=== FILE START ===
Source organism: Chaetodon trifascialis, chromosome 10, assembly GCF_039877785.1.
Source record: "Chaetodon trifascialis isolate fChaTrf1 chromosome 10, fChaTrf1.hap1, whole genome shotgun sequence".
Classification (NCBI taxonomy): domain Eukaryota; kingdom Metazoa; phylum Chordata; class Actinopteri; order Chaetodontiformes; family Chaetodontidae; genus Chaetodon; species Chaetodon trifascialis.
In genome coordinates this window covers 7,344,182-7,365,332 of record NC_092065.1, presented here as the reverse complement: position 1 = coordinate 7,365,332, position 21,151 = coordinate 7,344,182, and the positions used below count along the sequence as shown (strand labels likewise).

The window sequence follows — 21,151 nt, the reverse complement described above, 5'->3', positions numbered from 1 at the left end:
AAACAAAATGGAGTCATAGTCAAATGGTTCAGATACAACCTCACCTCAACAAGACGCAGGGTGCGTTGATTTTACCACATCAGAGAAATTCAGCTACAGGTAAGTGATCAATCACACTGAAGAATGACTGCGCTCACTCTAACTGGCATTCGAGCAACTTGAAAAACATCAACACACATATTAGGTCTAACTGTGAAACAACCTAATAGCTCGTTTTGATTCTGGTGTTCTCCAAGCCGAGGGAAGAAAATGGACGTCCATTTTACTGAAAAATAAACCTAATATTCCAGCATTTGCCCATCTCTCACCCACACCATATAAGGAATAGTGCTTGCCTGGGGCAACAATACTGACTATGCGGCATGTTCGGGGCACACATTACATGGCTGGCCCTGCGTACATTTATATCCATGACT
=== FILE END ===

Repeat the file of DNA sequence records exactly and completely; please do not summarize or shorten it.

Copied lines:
Source organism: Chaetodon trifascialis, chromosome 10, assembly GCF_039877785.1.
Source record: "Chaetodon trifascialis isolate fChaTrf1 chromosome 10, fChaTrf1.hap1, whole genome shotgun sequence".
Classification (NCBI taxonomy): domain Eukaryota; kingdom Metazoa; phylum Chordata; class Actinopteri; order Chaetodontiformes; family Chaetodontidae; genus Chaetodon; species Chaetodon trifascialis.
In genome coordinates this window covers 7,344,182-7,365,332 of record NC_092065.1, presented here as the reverse complement: position 1 = coordinate 7,365,332, position 21,151 = coordinate 7,344,182, and the positions used below count along the sequence as shown (strand labels likewise).

The window sequence follows — 21,151 nt, the reverse complement described above, 5'->3', positions numbered from 1 at the left end:
AAACAAAATGGAGTCATAGTCAAATGGTTCAGATACAACCTCACCTCAACAAGACGCAGGGTGCGTTGATTTTACCACATCAGAGAAATTCAGCTACAGGTAAGTGATCAATCACACTGAAGAATGACTGCGCTCACTCTAACTGGCATTCGAGCAACTTGAAAAACATCAACACACATATTAGGTCTAACTGTGAAACAACCTAATAGCTCGTTTTGATTCTGGTGTTCTCCAAGCCGAGGGAAGAAAATGGACGTCCATTTTACTGAAAAATAAACCTAATATTCCAGCATTTGCCCATCTCTCACCCACACCATATAAGGAATAGTGCTTGCCTGGGGCAACAATACTGACTATGCGGCATGTTCGGGGCACACATTACATGGCTGGCCCTGCGTACATTTATATCCATGACT